In what could be interpreted as a positive sign regarding the current marketplace, I’ve seen a big pickup lately in people coming in to get help with their interviewing skills.  Things seem to be hopping out there and in recent weeks, I’ve had the chance to coach dozens of folks on how best to prepare for upcoming hiring discussions, answer common questions that come up, and ensure they put their best foot forward.

When I work with people on their interview preparation efforts, however, I always start by emphasizing something I haven’t seen mentioned much — if at all — in other books/articles out there on the subject.  I advise people to think hard up front about WHY interviewers ask the questions they ask.  WHY do they want to know your greatest weakness?  WHY is it important for them to know your salary expectations, up front?  WHY do they insist you provide specific examples of how you’ve dealt with ambiguity, demonstrated creative problem-solving skills, or influenced across organizational lines?  And WHY do so many hiring managers start interviews by asking you to “tell them about yourself” or something similar?

Surprisingly, when I ask many of my clients to speculate on the motives behind these kinds of questions, they’re completely stumped.  They literally can’t hazard a guess as to why these questions get asked, time and time again, or what the person across the desk is hoping to hear back.  And therein lies the rub.  If you don’t understand the motive behind a question, it’s awfully hard to provide a kick-butt answer that knocks the interviewer’s socks off.  So before anything else, when it comes to improving one’s interviewing success rate, I work with job hunters to “sharpen their psychic powers” and gain more insight into the mindset of hiring managers — so they can say all the right things to win them over.

An example of this?  Let’s go back to the statement above about how so many interviewers start the hiring conversation with an open-ended request for the other party to “tell them a little” about themselves.  In most cases, I’ve found that the manager is not only trying to buy time by putting the other person in the hot seat for a few minutes (since most hiring managers are uncomfortable about interviewing, too!) but that they also want to get a quick sense of a person’s attitude, strengths, passions, and communication skills.  As the old saying goes, a manager won’t know for sure who they’re going to hire based on the first two minutes of an interview, but they’ll for sure know who they’re NOT going to hire!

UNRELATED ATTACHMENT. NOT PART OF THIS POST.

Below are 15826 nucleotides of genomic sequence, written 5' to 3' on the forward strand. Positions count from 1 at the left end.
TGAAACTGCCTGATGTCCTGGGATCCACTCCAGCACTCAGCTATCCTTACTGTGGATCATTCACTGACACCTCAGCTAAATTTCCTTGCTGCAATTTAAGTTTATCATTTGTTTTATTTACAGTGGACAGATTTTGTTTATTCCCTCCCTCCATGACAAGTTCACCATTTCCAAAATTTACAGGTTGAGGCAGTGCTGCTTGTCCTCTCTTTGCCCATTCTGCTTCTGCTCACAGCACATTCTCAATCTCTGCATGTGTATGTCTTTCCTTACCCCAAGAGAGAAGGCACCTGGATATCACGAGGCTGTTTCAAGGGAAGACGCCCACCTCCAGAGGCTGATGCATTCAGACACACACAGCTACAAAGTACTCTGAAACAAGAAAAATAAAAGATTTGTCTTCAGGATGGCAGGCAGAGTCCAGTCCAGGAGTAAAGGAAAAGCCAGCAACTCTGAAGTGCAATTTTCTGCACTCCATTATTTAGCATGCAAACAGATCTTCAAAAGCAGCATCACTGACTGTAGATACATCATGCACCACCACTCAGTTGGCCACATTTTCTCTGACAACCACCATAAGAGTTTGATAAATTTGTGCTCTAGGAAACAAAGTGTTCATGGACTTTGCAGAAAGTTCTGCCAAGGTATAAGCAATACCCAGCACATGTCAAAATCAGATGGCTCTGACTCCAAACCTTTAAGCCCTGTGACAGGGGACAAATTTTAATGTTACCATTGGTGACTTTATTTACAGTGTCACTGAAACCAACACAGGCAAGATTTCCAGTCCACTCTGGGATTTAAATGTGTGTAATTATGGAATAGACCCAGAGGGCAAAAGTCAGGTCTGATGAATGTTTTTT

So in answering this question, make sure you avoid the common mistakes, which involve: 1) walking through the facts of your resume at great length, demonstrating poor communication and time management skills; 2) providing too brief of an answer, which hurts rapport and doesn’t give the interviewer enough time to settle in; and/or 3) sharing a series of generic, shopworn statements about your strengths (“I’m a dynamic, team-oriented problem solver”) that fail to provide the manager with any further understanding of your passions, goals, personality, or unique strengths.  None of these approaches work well, in other words, because they’re not aligned with the inherent motivations/needs behind the question itself.   Instead, a savvy interview candidate should provide a 2-3 minute structured response — practiced repeatedly — that focuses on sharing a few essential facts of their background, but more importantly provides some interesting insights into what makes them tick, why they love what they do, and what they feel sets them apart from the crowd.

Along similar lines, most interviewers who ask you to share your “greatest weakness” aren’t just asking this for their health.  They’re looking for candidates who are mature and self-aware enough to admit they aren’t perfect, can point to a specific issue that’s challenged them, and can show how they’ve improved or adapted to the deficiency at hand.  So when a candidate smugly claims that they “don’t have any weaknesses” or tries to shamelessly pass off a strength as a weakness, the party’s over.  For example, when I role-play this question with clients and they throw out the horribly trite answer that they’re a “perfectionist” my immediate response is “Okay, so if I’m understanding things correctly, you’re telling me you’d like to make more mistakes?

Then they get it.

So again, if you’re feeling insecure about your interviewing skills or have been baffled by some of the questions that commonly get asked, I’d encourage you to think hard about the likely motives in play behind each question.  This should help you hit more home runs with your answers.  And if there are some questions whose motivations continue to elude you, and defy your mind-reading abilities, perhaps ask some  recruiters or hiring managers you know if they can shed any light on things.  Or heck, feel free to post a comment below and I’ll give you my own best guess as to the motivations that might be involved.

Ultimately, though, the more you can put yourself in the interviewer’s shoes and understand where they’re coming from, the more on target your answers will likely be!

P.S. One other thing: if you’re ever asked to “give an example” of something in an interview, make sure to actually provide a specific, concrete, day-in-the-life illustration of the skill or strength in question — not just a high-level statement verifying you possess it.  Employers tell me constantly that when they ask people to provide an example (known as the “behavioral interviewing” technique) and don’t actually get one, that’s a big strike against the candidate…